Extra-articular involvement consists of the musculoskeletal system other than joints (e.g. bone and muscle) and of organs not considered part of the musculoskeletal system (e.g. skin, eye, lung, heart, kidney, blood vessels, salivary glands, central and peripheral nervous systems, and bone marrow) occurs in about 40 percent of patients with RA over a lifetime of disease [5,6] Anemia, fatigue, subcutaneous ("rheumatoid") nodules, pleuropericarditis, neuropathy, episcleritis, scleritis, splenomegaly, Sjögren's syndrome, vasculitis, and renal disease, may occur during the course of the disease [6].

1.2. The 2010 ACR-EULAR Classification Criteria for Rheumatoid Arthritis

Classification criteria for RA (score-based algorithm: add score of categories A to D (a score of ≥6/10 is needed for classification of a patient as having definite RA)
A. Joint involvement
1 large joint................…..….....0
2-10 large joints ……………...1
1-3 small joints (with or without involvement of large joints) …. ……………………….2
4-10 small joints (with or without involvement of large joints)…………………………. 3
>10 joints (at least 1 small joint) …………………………..……5
B. Serology: at least 1 test result is needed for classification
Negative RF and negative ACPA ……………………0
Low-positive RF or low-positive ACPA …………......2
High-positive RF or high-positive APA ……………...3
C. Acute-phase reactants (at least 1 test result is needed for classification)
Normal CRP and normal ESR …………0
Abnormal CRP or abnormal ESR ……..1
D. Duration of symptoms
<6 weeks ………………..0
≥6 weeks ………………..1
Explanatory points in the ACR-EULAR classification criteria:-
• Although patients with a score of <6/10 are not classifiable as having RA, their status can be reassessed and the criteria might be fulfilled cumulatively over time.
• Joint involvement refers to any swollen or tender joint on examination, which may be confirmed by imaging evidence of synovitis.
• Distal interphalangeal joints, first carpometacarpal joints, and first metatarsophalangeal joints are excluded from assessment.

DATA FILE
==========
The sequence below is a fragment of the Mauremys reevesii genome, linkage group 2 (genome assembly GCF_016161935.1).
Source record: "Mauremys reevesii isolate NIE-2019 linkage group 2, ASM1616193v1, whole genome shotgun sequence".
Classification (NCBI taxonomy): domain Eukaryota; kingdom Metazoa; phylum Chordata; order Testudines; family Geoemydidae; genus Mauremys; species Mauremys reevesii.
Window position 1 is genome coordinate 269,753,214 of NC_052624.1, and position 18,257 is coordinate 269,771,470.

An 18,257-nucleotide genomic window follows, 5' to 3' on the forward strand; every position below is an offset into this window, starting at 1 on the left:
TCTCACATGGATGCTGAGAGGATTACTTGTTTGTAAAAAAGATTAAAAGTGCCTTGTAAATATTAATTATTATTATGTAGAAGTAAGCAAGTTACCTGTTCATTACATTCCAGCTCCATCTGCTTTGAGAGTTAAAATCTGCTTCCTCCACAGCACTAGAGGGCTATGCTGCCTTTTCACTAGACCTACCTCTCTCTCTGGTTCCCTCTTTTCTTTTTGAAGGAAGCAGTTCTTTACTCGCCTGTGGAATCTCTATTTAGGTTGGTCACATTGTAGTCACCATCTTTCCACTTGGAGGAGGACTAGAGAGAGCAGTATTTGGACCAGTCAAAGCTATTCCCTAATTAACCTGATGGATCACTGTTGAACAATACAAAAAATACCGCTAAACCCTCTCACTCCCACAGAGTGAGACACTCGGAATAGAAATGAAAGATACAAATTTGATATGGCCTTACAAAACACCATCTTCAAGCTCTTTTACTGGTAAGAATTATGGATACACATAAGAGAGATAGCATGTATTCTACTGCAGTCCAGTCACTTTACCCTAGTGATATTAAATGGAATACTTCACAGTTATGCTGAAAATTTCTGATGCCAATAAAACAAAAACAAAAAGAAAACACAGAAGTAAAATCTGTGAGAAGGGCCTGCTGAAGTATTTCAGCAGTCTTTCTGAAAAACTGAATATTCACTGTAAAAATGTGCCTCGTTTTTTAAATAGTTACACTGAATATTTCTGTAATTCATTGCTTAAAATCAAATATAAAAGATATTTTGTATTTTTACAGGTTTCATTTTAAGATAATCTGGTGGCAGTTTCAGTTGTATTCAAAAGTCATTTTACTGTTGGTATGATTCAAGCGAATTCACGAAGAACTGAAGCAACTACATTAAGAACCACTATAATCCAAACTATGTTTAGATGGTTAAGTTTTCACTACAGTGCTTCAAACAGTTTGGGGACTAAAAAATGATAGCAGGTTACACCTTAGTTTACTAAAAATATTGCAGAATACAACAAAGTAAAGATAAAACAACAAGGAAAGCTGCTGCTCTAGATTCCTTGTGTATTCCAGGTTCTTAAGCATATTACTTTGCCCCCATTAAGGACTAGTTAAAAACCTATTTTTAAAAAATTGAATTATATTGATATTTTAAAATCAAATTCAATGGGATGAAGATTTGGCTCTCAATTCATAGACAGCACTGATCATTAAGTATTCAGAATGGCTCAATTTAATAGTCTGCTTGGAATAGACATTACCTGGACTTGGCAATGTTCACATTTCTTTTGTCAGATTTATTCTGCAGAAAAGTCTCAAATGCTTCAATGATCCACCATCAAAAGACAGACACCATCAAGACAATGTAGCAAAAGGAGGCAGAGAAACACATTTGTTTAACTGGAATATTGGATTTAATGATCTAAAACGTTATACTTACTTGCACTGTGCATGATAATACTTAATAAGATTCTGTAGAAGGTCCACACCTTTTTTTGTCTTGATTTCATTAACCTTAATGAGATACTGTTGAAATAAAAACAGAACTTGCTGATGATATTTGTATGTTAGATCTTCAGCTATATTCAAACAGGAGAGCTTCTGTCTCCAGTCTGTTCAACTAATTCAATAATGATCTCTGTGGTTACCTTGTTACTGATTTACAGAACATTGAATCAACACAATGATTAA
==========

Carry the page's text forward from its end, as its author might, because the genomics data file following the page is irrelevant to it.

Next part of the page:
• "Large joints" refers to shoulders, elbows, hips, knees, and ankles.
• "Small joints" refers to the metacarpophalangeal joints, proximal interphalangeal joints, second through fifth metatarsophalangeal joints, thumb interphalangeal joints and wrists.
• When > 10 joints involved, at least 1 of the involved joints must be a small joint.
• Negative refers to IU values that are less than or equal to the upper limit of normal (ULN) for the laboratory and assay.
• Low-positive refers to IU values that are higher than the ULN but ≤3 times the ULN for the laboratory and assay.
• High-positive refers to IU values that are >3 times the ULN for the laboratory and assay.
• Normal/abnormal is determined by local laboratory standards. CRP = C-reactive protein; ESR = erythrocyte sedimentation rate.
• Duration of symptoms refers to patient self-report of the duration of signs or symptoms of synovitis (e.g., pain, swelling, tenderness) of joints that are clinically involved at the time of assessment, regardless of treatment status.

1.3. Treatment of Rheumatoid Arthritis (RA)

The treatment of rheumatoid arthritis (RA) is directed toward the control of synovitis and the prevention of joint injury. The choice of therapies depends upon several factors, including the severity of disease activity when therapy is initiated and the response of the patient to prior therapeutic interventions [7].
a) Non pharmacologic therapies: A number of non pharmacologic measures and other medical interventions are important in the comprehensive management of RA in all stages of disease, in addition to anti inflammatory and anti rheumatic drug therapies such as:
• Patient education
• Psychosocial interventions
• Rest, exercise, and physical and occupational therapy
• Nutritional and dietary counseling
• Immunizations
• Surgery such as total joint replacement, tendon repair and joint fusion.
b) Pharmacologic therapy: Choices between treatment options are based upon multiple factors, including level of disease activity, stage of therapy, regulatory restrictions patient preferences.
Many drugs used to treat rheumatoid arthritis:
• NSAID: Non steroidal anti-inflammatory drugs (NSAIDs) can relieve pain and reduce inflammation, include ibuprofen and naproxen sodium.
• Steroids: such as prednisone, reduce inflammation and pain and slow joint damage.
• Disease-modifying anti rheumatic drugs (DMARDs).
Disease modifying anti rheumatic drugs (DMARD):